Do you know where Pope Benedict’s favorite image of the Madonna is? The answer: in a Marian shrine, known as a place of miracles in the charming-beyond-words town of Altoetting where the Ratzinger family, including little Joseph, and his siblings Georg and Maria, would visit at least once a year.
In this place in 1489, two little boys who had been killed, one in a farm accident and another drowning, had been brought back to life after they were brought before the beautiful image of the Virgin Mary of Altoetting.
In fact, today, this place leaves an impression due to all the trinkets (ex-voto) left on the walls outside the shrine as signs of gratitude for miracles that occurred through Mary’s intercession. (Lighting candles is the gesture one does for obtaining miracles, while an ex-voto represents a sign of a miracle received.) Throughout and surrouding this shrine, there is not actually enough space on the walls to accommodate all the tributes. The wealthy gave items of silver to show their thanks, whereas the less well off and even very poor people, often drew little pictures to show their gratitude. One sees pictures of hospital beds, or even body parts to reflect recovery of the ill, as well as pictures of babies – even photographs from a few months ago — for babies who were delivered safely after complications or of parents who couldn’t have children, and then all of a sudden found themselves expecting. Moreover, there are painted images of people who were saved from torturous situations in times of war, struggle, or even recent tsunamis, whose survival was attributed to Mary’s intercession.
“I promise I’ll be good” was written in his Christmas list at the age of seven. (A promise Joseph Ratzinger certainly kept.) In exchange for his good behavior, the three things he requested very articulately: a vestment for when he would play Mass with his brother Georg, the Mass missal translated into German so he could understand the Latin, and a specific image of the Sacred Heart.
Wonderland of My Childhood
Tittmoning, a small town on the Salzach River, on the Austrian border, where the Ratzinger family lived from 1929-1932, (until about the time that Joseph entered kindergarten), is the place Benedict described as the ‘Wonderland of His Childhood.’ Before going to school, he would stop and pray in church. Here, he began to appreciate the Mass more and more, especially as he observed his older brother serve and his parents sing in the choir.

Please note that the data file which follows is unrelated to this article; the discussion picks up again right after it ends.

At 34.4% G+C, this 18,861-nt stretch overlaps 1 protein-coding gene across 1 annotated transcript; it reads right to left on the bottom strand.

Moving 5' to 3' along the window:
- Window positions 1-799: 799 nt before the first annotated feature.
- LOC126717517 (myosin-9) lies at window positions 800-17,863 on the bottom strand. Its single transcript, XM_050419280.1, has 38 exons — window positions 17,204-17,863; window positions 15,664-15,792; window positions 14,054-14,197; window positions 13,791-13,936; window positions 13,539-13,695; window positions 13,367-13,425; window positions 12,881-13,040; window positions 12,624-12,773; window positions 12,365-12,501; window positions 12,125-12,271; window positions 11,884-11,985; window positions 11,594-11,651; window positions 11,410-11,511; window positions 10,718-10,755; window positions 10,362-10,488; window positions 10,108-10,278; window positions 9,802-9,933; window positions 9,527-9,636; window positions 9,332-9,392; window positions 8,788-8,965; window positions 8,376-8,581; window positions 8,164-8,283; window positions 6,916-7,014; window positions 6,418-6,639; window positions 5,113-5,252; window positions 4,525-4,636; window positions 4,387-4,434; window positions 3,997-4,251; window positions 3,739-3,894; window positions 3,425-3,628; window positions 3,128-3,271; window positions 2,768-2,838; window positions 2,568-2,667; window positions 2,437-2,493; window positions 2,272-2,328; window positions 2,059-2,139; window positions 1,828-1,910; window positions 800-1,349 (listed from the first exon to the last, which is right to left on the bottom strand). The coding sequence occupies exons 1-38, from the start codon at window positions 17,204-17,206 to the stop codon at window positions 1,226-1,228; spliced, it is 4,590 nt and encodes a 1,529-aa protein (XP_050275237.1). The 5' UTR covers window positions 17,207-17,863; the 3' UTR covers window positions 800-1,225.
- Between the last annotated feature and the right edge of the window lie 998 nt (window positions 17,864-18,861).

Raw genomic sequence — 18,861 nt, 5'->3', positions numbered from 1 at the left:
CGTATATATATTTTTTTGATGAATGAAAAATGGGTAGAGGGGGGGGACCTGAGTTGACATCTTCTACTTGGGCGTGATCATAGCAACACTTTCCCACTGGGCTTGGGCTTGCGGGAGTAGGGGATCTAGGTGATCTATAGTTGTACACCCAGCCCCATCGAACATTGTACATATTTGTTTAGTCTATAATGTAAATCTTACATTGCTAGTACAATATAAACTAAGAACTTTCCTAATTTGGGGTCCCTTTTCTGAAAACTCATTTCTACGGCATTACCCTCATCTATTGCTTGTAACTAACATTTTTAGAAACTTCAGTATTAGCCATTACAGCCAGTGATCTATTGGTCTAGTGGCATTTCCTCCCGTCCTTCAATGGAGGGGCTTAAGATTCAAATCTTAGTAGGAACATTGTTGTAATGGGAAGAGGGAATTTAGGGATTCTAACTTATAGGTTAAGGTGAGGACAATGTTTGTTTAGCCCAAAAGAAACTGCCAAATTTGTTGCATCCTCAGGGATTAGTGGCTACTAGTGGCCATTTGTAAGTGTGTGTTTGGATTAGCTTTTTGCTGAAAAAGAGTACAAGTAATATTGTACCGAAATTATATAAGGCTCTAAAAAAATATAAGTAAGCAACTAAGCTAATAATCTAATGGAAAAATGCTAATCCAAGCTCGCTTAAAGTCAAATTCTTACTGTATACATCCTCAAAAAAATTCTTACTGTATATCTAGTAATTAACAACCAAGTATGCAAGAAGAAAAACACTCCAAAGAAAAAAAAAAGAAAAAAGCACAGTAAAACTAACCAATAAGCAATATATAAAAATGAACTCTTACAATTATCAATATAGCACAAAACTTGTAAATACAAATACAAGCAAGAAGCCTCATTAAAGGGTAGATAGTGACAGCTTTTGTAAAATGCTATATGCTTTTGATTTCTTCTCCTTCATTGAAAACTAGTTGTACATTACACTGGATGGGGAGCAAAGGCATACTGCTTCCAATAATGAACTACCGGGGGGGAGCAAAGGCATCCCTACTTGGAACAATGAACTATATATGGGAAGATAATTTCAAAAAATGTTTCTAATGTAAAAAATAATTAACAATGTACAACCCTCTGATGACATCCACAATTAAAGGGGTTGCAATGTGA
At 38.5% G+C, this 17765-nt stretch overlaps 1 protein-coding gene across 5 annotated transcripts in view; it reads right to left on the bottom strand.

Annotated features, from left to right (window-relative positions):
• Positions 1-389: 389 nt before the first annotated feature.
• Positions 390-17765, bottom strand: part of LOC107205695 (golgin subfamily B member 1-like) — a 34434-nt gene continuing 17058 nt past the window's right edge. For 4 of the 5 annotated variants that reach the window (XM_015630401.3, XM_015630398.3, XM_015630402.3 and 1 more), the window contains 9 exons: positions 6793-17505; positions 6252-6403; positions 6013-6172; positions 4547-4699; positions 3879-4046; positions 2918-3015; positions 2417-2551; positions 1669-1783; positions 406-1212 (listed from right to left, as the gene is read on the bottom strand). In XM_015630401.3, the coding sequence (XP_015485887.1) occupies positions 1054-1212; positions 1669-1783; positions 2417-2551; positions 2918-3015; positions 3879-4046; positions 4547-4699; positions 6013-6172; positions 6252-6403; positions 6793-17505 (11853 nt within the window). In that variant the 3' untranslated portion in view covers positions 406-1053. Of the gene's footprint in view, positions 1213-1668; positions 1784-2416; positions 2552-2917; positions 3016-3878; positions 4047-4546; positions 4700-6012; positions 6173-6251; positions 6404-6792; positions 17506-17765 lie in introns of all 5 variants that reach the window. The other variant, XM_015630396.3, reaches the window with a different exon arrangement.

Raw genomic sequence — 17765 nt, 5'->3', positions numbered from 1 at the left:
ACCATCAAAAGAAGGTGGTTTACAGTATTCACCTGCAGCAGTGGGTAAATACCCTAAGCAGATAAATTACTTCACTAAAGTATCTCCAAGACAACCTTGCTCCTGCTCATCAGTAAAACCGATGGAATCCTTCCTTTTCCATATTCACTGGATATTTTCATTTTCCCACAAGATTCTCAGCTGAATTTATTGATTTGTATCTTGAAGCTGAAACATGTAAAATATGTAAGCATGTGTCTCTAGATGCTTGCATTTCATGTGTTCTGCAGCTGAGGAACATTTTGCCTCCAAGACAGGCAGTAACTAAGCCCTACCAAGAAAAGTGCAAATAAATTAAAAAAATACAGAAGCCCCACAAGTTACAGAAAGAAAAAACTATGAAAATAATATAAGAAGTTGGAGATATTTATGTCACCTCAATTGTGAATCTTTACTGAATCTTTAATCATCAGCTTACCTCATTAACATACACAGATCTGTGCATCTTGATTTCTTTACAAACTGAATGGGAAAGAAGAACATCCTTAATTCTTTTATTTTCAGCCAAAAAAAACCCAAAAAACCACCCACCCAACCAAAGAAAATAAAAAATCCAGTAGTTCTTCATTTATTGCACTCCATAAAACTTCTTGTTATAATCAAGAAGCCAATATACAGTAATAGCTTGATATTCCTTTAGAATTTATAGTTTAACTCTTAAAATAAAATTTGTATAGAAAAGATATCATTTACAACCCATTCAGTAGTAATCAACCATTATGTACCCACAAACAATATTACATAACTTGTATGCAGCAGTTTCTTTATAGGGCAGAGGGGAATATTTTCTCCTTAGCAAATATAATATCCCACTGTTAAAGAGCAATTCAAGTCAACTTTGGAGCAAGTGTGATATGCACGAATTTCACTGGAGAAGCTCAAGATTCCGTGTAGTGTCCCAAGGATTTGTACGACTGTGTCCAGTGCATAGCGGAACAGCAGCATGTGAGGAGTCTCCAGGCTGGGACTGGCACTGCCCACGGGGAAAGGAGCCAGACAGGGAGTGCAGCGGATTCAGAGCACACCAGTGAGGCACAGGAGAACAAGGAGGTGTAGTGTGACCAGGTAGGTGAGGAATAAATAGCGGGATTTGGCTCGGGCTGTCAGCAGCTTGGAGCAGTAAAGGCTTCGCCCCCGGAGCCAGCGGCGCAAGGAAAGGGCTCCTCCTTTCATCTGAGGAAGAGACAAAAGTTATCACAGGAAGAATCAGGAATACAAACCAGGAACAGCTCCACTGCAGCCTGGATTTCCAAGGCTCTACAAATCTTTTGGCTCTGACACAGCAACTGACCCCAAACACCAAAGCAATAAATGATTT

Also, in this town, where young Joseph began to fall in love with the liturgy, is a Marian Shrine, where he, with his mother and siblings, daily used to go to pray the rosary. We pilgrims braved the steep way up, but it was more than worth it. On the way back, we passed the rapids of a small river running downhill through a forest, giving shade in the summer.
We also visited Auschau am Inn, at the foot of the Alps, where the family had to relocate in 1932, due to Mr Ratzinger’s outspoken criticism of Nazism. Benedict’s family, especially his father, a policeman, always did everything they could to resist the Nazis and keep the family as distant from them as possible. Even this move to Auschau was done so that if soon there would be war, the family could have a home that supplied them with natural resources and food to live on.
In this home, Joseph was often found in solitude reading, his passion, and was a regular reader of “Der gerade Weg”, the most outspoken Catholic Anti-Nazi publication. After Hitler rose to power, its editor, Fritz Michael Gerlach, was arrested and died in the Dachau concentration camp as a martyr; his beatification process started in 2009. Mr Ratzinger always said no to any Nazi offers. The only thing he allowed was his wife to be part of a women’s group which prayed the rosary.
The priests on the pilgrimage had a beautiful moment concelebrating Mass in the Church in Traunstein where Benedict celebrated his first Mass, after having been ordained in Freising.